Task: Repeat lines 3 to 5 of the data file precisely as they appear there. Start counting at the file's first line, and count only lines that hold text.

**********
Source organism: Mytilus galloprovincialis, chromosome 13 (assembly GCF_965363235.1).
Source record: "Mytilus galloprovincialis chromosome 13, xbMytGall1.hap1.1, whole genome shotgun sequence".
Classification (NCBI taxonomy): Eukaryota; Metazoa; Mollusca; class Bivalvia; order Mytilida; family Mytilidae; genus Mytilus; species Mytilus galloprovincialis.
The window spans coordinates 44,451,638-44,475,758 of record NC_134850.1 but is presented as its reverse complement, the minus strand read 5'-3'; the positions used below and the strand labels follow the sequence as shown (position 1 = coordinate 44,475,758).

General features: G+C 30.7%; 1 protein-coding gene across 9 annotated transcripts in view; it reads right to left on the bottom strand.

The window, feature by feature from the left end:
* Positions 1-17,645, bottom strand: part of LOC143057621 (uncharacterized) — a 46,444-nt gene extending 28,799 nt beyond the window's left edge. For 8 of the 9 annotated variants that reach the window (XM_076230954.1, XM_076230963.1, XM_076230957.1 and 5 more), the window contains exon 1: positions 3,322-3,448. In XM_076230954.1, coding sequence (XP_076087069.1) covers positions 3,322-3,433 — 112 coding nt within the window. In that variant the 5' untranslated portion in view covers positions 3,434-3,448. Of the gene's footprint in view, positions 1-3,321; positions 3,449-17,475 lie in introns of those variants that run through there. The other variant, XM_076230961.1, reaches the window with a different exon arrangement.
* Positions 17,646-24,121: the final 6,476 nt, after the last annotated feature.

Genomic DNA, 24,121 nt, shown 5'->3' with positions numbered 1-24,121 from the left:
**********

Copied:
Classification (NCBI taxonomy): Eukaryota; Metazoa; Mollusca; class Bivalvia; order Mytilida; family Mytilidae; genus Mytilus; species Mytilus galloprovincialis.
The window spans coordinates 44,451,638-44,475,758 of record NC_134850.1 but is presented as its reverse complement, the minus strand read 5'-3'; the positions used below and the strand labels follow the sequence as shown (position 1 = coordinate 44,475,758).

General features: G+C 30.7%; 1 protein-coding gene across 9 annotated transcripts in view; it reads right to left on the bottom strand.